In the chart above we have limited the analysis, for empirical purposes, to the last two years. The choppy trend has given traders numerous chances to prove their talent. Leverage Shares has now made available these two exchange-traded products, enabling quick and enhanced execution of daily investment strategies, whether long (via the 2x ETP) or short (via the -1x ETP). Regardless of their view, investors can now ride the next swings of the market with efficient leveraged support in both directions. In this paper, we want to look beyond the short-term and exhibit how leveraged ETPs may also be used to take a strategic position on a share. The opportunities to exploit intervals of huge price moves have not been missed, for both traders looking for a quick bet, and for investors keen on magnifying their buy-and-hold strategies based on Tesla. You can refer to “Beyond the short-run” for the application of Leverage Shares 2x Tesla ETP, given that long 2x ETPs differ only in the underlying share they track. Hereinafter, the focus will be on TSLASX:IX (Leverage Shares -1x Tesla ETP) and the different strategies that we can create going short. Some simple and illustrative examples are set out below.

The hedging strategy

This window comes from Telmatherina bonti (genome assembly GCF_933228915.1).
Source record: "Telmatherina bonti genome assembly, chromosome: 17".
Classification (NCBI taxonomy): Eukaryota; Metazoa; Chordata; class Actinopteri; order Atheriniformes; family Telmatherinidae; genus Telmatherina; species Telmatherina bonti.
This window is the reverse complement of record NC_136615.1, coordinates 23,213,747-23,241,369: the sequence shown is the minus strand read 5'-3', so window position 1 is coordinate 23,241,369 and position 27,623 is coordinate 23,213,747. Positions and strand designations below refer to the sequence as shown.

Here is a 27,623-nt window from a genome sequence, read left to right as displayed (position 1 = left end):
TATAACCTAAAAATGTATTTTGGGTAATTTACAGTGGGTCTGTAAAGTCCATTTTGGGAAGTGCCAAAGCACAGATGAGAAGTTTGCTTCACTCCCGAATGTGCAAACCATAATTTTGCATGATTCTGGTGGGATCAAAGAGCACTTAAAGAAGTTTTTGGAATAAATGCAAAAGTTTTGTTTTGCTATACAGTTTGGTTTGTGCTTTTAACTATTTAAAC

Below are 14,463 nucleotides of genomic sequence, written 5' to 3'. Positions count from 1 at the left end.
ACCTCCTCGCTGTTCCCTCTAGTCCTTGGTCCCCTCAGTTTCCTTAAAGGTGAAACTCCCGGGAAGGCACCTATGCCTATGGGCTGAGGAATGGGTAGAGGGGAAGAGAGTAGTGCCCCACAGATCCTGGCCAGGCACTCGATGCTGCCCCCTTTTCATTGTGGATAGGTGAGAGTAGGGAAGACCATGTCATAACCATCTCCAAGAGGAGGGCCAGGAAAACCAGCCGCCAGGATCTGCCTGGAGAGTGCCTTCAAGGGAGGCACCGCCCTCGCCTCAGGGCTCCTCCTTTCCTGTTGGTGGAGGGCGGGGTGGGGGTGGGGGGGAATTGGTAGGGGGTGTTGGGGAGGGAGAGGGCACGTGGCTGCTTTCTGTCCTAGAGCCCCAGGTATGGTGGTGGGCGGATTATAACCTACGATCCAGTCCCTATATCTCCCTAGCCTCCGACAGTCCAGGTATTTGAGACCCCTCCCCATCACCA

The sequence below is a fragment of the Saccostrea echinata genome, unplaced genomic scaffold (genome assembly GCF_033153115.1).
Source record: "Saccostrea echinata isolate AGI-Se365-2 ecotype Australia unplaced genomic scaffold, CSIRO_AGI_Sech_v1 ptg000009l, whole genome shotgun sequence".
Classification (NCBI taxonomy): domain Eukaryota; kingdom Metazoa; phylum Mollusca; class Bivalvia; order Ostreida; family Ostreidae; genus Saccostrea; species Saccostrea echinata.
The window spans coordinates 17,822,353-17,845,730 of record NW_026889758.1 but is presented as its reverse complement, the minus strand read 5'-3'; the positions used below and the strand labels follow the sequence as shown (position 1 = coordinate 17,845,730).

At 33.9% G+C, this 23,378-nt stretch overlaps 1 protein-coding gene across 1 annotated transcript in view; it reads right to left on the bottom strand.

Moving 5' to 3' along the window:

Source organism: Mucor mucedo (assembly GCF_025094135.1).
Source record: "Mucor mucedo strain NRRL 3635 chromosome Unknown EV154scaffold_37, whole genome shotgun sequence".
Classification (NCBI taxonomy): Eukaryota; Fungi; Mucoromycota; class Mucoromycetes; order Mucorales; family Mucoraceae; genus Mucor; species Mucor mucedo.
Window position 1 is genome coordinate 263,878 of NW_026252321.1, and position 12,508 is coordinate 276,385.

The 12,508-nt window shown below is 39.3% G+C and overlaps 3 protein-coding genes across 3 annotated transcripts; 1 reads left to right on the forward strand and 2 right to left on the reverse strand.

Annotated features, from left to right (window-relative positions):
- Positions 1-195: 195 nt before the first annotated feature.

With reference to the same two-year period as before, we have highlighted the steep price drops in red. The numbers 1 (March 2018), 2 (June 2018) and 3 (August 2018) portray three extreme (and similar) drawdowns. The duration of each decline varied between two and four weeks, the negative returns ranged from -22% to -30%, whereas volatility remained in line with its average value. Obviously, everything appears clear once analysed in hindsight. Strong conviction trades often require sophisticated tools – or alternatively, the use of derivatives. This is only exacerbated when investors aim to gain a short exposure, as the number of investment vehicles at their disposal is even more limited. A listed and physically backed product designed to provide the daily inverse returns of the underlying may be just what the doctor ordered. When short selling is an isolated bet and considered in a vacuum, there are no exceptional scenarios to contemplate. The investor only hopes that his predictions play out as planned. However, when going short aims to hedge an existing buy-and-hold strategy, or to build an alternative strategy, some pitfalls need to be taken into consideration.